Not long after reaching that low point I mentioned earlier, I found myself standing on the quad at the seminary looking up at the chapel steeple and pleading with God: “Please let me stay. I came here because you called me to. Please provide a way for me to stay.”
And He did…blessing me far beyond what I asked for or deserved.
He provided a job to meet our needs…and not just a job…a family…a church.
I plan to write more about my church in the coming days, but in this post I want to emphasize just how important the church is to a seminary education. I am absolutely convinced that the only way to rightly navigate your time in seminary is to be an active member of a local church.
One of the great challenges in seminary is retaining all that you are learning. Information is flying at you so quickly that it’s difficult to file everything away for future use. That’s why you need to use the knowledge God is giving you in the context for which it was created – the local church.
My seminary “exists to glorify God by equipping students to serve the church and fulfill the Great Commission.” The knowledge we gain is not for knowledge’s sake. It’s not to pat ourselves on the back. It’s not to win arguments or brag about how much we know. It’s to “serve the church” and “fulfill the Great Commission.”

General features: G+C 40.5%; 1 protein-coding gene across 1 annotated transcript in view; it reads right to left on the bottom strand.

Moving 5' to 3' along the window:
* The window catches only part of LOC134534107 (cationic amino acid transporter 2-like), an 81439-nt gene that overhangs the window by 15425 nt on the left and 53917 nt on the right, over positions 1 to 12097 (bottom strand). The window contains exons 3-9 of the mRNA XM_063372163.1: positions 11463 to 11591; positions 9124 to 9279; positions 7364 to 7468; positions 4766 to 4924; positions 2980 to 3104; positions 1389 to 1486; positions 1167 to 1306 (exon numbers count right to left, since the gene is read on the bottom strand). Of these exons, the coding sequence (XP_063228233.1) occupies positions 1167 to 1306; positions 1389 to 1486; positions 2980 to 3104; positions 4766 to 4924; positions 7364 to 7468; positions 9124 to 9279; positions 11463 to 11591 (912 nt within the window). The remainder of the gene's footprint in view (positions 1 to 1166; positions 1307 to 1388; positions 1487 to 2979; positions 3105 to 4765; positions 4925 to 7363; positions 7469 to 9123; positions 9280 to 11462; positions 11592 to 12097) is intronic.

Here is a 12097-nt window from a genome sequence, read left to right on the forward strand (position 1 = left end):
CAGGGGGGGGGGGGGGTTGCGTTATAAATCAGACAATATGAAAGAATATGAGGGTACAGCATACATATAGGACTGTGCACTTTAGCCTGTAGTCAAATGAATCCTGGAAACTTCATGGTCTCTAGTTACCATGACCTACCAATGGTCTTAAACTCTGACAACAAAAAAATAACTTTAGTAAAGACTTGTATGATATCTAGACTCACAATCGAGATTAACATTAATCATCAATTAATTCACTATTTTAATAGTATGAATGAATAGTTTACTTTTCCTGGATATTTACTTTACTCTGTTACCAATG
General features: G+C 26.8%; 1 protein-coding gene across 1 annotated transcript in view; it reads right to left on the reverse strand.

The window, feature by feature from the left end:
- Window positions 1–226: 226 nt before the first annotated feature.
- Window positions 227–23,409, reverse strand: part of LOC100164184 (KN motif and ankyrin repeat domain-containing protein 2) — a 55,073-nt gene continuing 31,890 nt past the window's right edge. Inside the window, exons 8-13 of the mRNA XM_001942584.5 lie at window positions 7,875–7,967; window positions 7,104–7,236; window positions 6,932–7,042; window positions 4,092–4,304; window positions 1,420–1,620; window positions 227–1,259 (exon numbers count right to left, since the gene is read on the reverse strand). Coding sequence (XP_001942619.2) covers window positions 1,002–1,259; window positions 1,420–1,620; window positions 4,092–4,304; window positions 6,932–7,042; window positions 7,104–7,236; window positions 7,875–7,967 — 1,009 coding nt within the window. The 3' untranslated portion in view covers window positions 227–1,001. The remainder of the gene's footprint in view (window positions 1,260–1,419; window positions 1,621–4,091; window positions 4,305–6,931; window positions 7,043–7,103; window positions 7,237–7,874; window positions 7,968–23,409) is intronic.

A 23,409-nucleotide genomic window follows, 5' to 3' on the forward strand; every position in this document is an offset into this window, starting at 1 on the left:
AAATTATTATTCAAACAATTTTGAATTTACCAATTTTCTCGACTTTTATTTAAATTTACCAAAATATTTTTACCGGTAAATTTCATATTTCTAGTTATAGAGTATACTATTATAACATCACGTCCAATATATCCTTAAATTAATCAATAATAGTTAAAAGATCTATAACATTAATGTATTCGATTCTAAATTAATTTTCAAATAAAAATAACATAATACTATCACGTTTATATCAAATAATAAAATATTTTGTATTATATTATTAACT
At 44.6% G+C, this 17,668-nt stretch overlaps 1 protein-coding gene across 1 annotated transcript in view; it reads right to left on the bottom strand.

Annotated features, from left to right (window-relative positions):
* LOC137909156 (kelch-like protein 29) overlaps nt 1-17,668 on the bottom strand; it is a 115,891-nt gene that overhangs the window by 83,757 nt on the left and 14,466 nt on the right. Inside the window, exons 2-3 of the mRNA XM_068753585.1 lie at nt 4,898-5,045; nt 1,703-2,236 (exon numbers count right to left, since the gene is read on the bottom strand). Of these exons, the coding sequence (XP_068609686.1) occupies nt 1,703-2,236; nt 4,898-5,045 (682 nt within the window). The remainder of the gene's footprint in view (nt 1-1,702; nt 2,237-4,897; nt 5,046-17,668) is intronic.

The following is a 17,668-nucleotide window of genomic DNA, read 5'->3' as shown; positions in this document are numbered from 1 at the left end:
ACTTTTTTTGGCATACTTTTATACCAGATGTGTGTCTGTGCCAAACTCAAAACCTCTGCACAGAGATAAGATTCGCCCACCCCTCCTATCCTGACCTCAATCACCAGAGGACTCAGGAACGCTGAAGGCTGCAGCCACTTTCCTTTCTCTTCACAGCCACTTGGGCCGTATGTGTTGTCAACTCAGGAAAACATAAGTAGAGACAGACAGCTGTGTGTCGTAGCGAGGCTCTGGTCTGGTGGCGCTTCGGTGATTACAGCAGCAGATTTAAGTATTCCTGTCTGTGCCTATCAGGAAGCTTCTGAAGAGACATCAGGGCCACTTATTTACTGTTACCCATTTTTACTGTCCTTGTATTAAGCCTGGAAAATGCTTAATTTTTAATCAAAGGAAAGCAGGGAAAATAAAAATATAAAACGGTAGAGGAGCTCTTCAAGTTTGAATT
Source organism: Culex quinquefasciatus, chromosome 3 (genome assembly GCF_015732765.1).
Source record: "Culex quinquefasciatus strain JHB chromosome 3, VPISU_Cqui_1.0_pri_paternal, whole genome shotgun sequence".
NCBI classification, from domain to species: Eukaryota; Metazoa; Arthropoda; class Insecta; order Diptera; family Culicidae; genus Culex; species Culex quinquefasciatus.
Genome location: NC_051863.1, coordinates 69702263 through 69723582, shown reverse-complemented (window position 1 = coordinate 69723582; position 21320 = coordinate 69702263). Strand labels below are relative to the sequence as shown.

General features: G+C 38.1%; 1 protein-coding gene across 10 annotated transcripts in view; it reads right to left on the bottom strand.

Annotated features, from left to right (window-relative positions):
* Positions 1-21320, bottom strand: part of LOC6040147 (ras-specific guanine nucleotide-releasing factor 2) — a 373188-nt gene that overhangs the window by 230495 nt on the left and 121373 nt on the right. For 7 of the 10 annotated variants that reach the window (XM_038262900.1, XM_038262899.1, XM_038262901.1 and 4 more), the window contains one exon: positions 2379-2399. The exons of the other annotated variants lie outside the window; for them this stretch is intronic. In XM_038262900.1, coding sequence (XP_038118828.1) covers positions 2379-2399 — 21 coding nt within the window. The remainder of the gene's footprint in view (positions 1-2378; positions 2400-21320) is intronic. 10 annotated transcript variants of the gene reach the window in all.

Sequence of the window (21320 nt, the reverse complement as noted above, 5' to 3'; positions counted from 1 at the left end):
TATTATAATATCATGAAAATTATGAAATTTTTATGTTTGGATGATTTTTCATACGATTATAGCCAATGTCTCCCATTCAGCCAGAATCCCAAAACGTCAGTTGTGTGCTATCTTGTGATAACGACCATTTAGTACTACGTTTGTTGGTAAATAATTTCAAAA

But so many seminary students are content to simply attend church.
They might object, “My church is so big. It’s hard to find a place to plug in.” But many times this is simply a cover for a misunderstanding of the value of the local church. The local church is given that we might be sanctified and grow together into the image of Christ.
You won’t learn how to teach or preach until you do it.
You won’t learn how to deal with difficult people and situations until you do it.
You won’t learn how to dream up, plan, and execute programs until you do it.
You won’t learn how to share the gospel or disciple someone until you do it.
And the local church has been given to all of us (not just seminarians!) that we might develop our gifts for the benefit of Christ’s kingdom. In this context, so far as you are open to the wisdom and correction of others, you will discover your strengths and your weaknesses – both personally and ministerially. And, seminarians, you will be able to (humbly!) pass along some of the great things you are learning to those who may never have a chance to sit in a seminary classroom – reinforcing these truths.